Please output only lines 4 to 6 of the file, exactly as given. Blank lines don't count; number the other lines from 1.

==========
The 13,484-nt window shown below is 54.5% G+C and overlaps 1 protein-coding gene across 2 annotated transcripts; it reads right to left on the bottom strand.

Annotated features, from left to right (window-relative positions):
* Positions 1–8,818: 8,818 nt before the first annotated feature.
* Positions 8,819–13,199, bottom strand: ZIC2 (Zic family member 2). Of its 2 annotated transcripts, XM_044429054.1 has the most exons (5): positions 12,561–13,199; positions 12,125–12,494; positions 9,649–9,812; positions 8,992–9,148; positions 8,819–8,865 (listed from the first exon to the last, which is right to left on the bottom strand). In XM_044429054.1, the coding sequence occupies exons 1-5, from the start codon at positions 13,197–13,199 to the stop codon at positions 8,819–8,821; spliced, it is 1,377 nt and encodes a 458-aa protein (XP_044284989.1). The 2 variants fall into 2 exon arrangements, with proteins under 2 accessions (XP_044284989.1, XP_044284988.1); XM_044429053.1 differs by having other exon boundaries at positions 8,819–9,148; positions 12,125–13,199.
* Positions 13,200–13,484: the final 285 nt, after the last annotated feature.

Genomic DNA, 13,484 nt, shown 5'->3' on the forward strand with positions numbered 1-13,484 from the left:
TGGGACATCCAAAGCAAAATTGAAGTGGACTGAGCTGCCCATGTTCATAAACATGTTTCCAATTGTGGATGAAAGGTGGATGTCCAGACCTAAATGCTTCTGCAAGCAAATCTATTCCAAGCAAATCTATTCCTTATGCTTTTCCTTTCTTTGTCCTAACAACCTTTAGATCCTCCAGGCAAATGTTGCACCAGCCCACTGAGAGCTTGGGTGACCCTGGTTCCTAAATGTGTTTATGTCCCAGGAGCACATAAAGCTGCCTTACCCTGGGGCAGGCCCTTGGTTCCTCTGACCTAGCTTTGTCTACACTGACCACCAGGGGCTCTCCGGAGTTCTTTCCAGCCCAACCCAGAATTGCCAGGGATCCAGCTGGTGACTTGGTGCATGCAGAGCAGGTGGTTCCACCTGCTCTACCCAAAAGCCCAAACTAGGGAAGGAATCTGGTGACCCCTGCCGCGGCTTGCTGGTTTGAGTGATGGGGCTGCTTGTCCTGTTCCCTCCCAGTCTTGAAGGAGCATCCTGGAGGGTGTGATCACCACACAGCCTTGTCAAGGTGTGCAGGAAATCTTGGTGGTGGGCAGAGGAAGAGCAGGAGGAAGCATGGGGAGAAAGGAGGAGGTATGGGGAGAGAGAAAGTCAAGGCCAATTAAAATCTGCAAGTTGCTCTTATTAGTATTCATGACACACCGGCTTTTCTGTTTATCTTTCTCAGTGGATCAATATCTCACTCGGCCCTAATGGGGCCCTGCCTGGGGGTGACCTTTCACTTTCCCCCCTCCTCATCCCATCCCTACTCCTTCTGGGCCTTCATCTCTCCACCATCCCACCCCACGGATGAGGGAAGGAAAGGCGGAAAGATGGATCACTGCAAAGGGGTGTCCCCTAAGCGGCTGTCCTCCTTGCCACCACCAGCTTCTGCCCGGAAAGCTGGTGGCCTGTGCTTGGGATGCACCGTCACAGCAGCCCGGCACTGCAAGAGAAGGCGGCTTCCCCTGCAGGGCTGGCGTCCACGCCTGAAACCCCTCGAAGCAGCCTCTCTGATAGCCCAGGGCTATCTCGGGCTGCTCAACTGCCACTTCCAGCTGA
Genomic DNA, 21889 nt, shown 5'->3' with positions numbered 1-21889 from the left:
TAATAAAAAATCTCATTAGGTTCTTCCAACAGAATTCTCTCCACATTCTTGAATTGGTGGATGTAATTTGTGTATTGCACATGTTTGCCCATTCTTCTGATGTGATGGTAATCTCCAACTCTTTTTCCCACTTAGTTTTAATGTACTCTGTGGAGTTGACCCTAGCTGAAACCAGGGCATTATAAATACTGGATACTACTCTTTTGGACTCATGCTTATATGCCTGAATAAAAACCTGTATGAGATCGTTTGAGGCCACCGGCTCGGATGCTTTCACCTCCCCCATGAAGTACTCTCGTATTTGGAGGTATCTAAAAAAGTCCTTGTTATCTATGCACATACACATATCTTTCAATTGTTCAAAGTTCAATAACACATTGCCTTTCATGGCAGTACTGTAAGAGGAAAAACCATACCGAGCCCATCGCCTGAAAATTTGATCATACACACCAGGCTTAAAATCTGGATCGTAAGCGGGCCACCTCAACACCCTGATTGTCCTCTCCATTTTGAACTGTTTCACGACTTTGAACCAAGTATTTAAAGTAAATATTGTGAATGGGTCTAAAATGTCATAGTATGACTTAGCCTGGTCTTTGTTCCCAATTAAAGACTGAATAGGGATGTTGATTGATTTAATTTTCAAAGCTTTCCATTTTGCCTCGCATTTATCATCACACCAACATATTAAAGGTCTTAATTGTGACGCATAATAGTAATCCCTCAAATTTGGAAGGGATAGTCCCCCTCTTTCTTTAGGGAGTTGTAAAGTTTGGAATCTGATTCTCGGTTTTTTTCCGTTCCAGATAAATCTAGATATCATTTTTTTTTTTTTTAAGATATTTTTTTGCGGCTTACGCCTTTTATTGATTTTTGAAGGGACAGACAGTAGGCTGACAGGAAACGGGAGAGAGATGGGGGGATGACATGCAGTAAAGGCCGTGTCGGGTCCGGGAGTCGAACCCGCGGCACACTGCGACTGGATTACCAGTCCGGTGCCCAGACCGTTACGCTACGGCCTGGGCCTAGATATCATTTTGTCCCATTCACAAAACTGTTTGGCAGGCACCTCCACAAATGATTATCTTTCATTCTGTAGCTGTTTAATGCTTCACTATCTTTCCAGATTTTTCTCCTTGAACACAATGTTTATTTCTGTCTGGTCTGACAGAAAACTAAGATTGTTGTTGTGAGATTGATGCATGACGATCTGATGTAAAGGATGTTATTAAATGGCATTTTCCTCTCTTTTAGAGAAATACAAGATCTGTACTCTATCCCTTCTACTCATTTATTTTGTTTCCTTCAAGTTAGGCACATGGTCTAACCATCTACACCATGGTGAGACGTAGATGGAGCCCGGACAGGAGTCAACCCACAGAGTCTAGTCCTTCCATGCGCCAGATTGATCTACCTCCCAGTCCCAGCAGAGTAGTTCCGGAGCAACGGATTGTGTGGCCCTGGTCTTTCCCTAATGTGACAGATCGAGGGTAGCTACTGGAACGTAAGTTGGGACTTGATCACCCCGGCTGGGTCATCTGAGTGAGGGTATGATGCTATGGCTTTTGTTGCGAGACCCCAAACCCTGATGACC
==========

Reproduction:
* Positions 8,819–13,199, bottom strand: ZIC2 (Zic family member 2). Of its 2 annotated transcripts, XM_044429054.1 has the most exons (5): positions 12,561–13,199; positions 12,125–12,494; positions 9,649–9,812; positions 8,992–9,148; positions 8,819–8,865 (listed from the first exon to the last, which is right to left on the bottom strand). In XM_044429054.1, the coding sequence occupies exons 1-5, from the start codon at positions 13,197–13,199 to the stop codon at positions 8,819–8,821; spliced, it is 1,377 nt and encodes a 458-aa protein (XP_044284989.1). The 2 variants fall into 2 exon arrangements, with proteins under 2 accessions (XP_044284989.1, XP_044284988.1); XM_044429053.1 differs by having other exon boundaries at positions 8,819–9,148; positions 12,125–13,199.
* Positions 13,200–13,484: the final 285 nt, after the last annotated feature.

Genomic DNA, 13,484 nt, shown 5'->3' on the forward strand with positions numbered 1-13,484 from the left: